Intramuscular Stimulation (IMS) or dry needling is an effective treatment for chronic pain of neuropathic origin. Neuropathy is the term used to describe a problem with the nerves, usually the ‘peripheral nerves’ as opposed to the ‘central nervous system’ (the brain and spinal cord). Neuropathic pain is a complex, chronic pain state that usually is accompanied by tissue injury. With neuropathic pain, the nerve fibers themselves may be damaged, dysfunctional, or injured. These damaged nerve fibers send incorrect signals to other pain centers. … These nerves now misfire and cause pain. This technique uses needles similar to the needles used in acupuncture to find and diagnose muscle shortening in deep muscles. This technique has few side effects.

When chronic musculoskeletal pain persists with no obvious injury or inflammation, neuropathy (“sick nerves”) is suspected. Accompanying neuropathy is muscle shortening, causing pain in muscle, tendons, their connective tissue attachments and joints. IMS has shown to be effective in the release of muscle shortening, thus relieving pain.

The acupuncture needles used are very thin (much thinner that the hollow needle used to inject medicine or take blood samples). You may not even feel it penetrating the skin, and if your muscle is normal, the needle is painless. However, if your muscle is supersensitive and shortened, you’ll feel a peculiar sensation – like a muscle cramp or Charlie Horse. This is a distinctive type of discomfort caused by the muscle grasping the needles. Patients soon learn to recognize and welcome this sensation. They call it a “good” or positive pain because it soon disappears and is followed by a wonderful feeling of relief no longer tight, you no longer feel it. What has happened is that the needling has caused your abnormal muscle shortening to intensity and then release. It is important that you experience this sensation in order to gain lasting relief.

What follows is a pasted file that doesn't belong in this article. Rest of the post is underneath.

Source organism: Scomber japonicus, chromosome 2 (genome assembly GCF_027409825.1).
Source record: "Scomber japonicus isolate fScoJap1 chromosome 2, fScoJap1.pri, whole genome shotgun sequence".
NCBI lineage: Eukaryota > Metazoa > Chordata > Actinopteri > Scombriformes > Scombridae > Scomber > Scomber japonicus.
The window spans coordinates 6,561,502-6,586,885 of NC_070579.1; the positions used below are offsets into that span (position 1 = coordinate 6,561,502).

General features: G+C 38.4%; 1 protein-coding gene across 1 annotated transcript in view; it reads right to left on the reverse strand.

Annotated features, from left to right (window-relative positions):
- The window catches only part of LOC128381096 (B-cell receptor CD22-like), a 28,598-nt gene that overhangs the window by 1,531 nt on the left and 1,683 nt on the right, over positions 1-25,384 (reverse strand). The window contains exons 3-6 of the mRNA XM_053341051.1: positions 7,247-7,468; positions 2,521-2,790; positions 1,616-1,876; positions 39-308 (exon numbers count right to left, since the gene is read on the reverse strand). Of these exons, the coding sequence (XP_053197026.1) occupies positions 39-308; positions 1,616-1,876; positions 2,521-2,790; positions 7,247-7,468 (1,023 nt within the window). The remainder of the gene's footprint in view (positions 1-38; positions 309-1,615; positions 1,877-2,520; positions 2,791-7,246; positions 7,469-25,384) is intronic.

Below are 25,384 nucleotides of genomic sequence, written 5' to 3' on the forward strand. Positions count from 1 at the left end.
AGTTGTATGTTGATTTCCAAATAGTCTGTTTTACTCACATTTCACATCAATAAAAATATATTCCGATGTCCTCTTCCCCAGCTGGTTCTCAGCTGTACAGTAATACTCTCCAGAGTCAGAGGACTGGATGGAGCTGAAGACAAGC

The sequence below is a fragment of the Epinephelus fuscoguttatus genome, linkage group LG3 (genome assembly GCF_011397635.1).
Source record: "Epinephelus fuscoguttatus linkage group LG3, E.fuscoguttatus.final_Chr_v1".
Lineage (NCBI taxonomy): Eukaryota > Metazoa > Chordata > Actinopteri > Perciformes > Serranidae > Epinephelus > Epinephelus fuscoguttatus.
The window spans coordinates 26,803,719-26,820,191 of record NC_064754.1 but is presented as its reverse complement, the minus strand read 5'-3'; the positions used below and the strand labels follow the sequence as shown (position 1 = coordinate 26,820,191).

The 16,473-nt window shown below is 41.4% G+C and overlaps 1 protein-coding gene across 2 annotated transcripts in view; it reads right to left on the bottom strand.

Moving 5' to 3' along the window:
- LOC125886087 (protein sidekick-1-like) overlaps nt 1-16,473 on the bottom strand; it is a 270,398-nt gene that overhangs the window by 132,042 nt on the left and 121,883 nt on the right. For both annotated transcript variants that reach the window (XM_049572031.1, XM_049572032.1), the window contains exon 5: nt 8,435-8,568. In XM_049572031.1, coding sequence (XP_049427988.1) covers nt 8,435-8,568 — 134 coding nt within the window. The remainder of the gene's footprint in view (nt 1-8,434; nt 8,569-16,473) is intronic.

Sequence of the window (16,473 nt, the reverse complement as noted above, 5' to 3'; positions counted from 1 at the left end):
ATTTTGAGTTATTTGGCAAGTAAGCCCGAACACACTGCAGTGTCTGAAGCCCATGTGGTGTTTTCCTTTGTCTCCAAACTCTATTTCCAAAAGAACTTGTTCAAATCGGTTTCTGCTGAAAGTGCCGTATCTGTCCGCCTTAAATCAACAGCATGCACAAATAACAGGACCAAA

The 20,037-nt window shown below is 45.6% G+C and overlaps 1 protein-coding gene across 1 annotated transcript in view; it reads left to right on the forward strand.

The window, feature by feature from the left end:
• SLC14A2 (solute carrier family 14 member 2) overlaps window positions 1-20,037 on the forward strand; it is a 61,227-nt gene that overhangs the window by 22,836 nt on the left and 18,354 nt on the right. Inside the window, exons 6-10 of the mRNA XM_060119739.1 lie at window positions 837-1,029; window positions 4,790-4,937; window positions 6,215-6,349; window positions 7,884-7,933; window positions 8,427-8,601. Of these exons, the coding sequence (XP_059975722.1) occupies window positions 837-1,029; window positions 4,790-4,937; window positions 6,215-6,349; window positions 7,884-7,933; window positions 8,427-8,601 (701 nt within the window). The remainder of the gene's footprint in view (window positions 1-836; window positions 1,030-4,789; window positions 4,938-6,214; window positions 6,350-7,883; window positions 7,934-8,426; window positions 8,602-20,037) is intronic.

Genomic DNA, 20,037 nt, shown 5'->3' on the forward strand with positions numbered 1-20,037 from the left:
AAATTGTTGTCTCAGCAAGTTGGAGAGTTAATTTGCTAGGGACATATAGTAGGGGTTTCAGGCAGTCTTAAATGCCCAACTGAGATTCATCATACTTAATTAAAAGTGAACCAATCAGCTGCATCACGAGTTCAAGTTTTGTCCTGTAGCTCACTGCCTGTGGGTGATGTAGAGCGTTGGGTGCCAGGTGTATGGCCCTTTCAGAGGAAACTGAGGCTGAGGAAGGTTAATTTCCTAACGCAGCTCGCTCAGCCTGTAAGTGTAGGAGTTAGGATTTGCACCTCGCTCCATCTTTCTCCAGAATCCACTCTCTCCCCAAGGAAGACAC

Who can benefit from IMS?
  • Patients with neuropathic pain
  • Those who have not found pain relief with other physiotherapy treatments
  • Women who are not pregnant
  • Patients with no infection in the area
  • No history of hemophilia
How is IMS different than acupuncture?

 Acupuncture is an ancient philosophy, and its diagnosis and practice in Traditional Chinese or Oriental Medicine are not based on modern science.  What was a great approach four thousand years ago can be improved with today’s medical knowledge. Intramuscular Stimulation or IMS relies on neurology and a Western understanding of anatomy for diagnosis and treatment.

The difference between acupuncture and dry needling is the target.
In acupuncture we target the meridan points. In dry needling we target the muscle, particularly the trigger point in the muscle. The needle will create a reflex which will relax the tight muscle.
How long will the benefits last?

The effects of IMS are cumulative.  Each needle injury stimulates a certain amount of healing until, eventually, the condition is healed, and the pain disappears. Blood also brings a healing factor known as the Platelet Derived Growth Factor to injured tissues. IMS is like pruning a plant: you produce small injuries to stimulate new growth to replace injured tissues, but once healing has occurred, you are back to where you were before the pain occurred.

How often are treatments necessary?

Treatments are usually once a week because time is needed between treatments for the body to heal itself.  Also, stimulation for healing remains for several days, lasting for as long as the injuries caused by the needle are present.  Treatment can be spaced out over two weeks.

Conditions that can be treated using IMS

A broad range of musculoskeletal problems are now successfully treated using Intramuscular Stimulation.

  • Achilles tendonitis
  • Arthritic conditions
  • Chronic Tendonitis or Bursitis
  • Headaches
  • Low back pain
  • Myofascial Pain Syndrome
  • Neck pain and whiplash
  • Patellofemoral syndrome
  • Plantar fascitis
  • Recurrent or Persistent Injuries (including sports injuries)
  • Repetitive Stain Injuries
  • Sciatica/piriformis syndrome
  • Shin splints
  • Shoulder injuries (including frozen shoulder)
  • Spinal disc problems
  • Tennis/Golfers elbow
  • TMJ pain
  • Torticollis


Success of Treatment

Treatment can be quite successful if used appropriately. This is again depending on the severity and duration of the condition, general health and how quickly your body can heal.   Better outcomes can be achieved if you perform the home stretching exercises given by your physiotherapist, on a daily basis.

 For more information visit: www.istop.org
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